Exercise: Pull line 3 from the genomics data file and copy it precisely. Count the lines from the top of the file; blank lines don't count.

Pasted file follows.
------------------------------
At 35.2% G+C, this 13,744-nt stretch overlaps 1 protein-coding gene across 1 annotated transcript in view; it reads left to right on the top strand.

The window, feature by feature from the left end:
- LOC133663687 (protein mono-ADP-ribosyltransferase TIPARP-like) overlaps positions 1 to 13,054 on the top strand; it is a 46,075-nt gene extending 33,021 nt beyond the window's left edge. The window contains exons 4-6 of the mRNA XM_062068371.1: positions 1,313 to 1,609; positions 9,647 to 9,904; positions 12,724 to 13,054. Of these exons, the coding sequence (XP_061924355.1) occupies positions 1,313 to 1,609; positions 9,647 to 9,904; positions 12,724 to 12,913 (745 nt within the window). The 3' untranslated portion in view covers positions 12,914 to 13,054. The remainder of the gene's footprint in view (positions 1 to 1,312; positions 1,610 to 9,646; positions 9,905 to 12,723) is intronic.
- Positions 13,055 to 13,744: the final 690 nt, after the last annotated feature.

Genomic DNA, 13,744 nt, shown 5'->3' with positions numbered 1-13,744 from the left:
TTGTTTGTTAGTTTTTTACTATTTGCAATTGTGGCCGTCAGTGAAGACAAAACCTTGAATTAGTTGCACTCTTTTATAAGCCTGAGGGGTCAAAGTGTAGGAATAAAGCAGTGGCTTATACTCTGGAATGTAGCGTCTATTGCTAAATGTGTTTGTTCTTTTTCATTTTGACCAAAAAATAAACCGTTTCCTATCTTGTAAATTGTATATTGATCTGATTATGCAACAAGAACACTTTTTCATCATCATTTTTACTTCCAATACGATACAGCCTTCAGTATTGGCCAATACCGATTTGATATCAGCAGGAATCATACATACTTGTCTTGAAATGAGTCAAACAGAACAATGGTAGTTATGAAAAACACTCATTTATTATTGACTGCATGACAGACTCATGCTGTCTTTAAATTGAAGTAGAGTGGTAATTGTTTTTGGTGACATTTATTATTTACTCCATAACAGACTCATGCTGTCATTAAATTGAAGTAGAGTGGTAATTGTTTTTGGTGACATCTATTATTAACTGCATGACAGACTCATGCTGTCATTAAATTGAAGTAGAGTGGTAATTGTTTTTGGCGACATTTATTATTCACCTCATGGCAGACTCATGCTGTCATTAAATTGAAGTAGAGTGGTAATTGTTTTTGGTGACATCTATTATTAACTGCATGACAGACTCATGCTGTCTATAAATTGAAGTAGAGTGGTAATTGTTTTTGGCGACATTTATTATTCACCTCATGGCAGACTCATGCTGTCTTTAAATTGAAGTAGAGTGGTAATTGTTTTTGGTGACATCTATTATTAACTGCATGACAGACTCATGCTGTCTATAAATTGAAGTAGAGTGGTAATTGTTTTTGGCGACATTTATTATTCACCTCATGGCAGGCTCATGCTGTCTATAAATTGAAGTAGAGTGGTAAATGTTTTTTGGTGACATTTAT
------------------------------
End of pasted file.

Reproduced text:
- LOC133663687 (protein mono-ADP-ribosyltransferase TIPARP-like) overlaps positions 1 to 13,054 on the top strand; it is a 46,075-nt gene extending 33,021 nt beyond the window's left edge. The window contains exons 4-6 of the mRNA XM_062068371.1: positions 1,313 to 1,609; positions 9,647 to 9,904; positions 12,724 to 13,054. Of these exons, the coding sequence (XP_061924355.1) occupies positions 1,313 to 1,609; positions 9,647 to 9,904; positions 12,724 to 12,913 (745 nt within the window). The 3' untranslated portion in view covers positions 12,914 to 13,054. The remainder of the gene's footprint in view (positions 1 to 1,312; positions 1,610 to 9,646; positions 9,905 to 12,723) is intronic.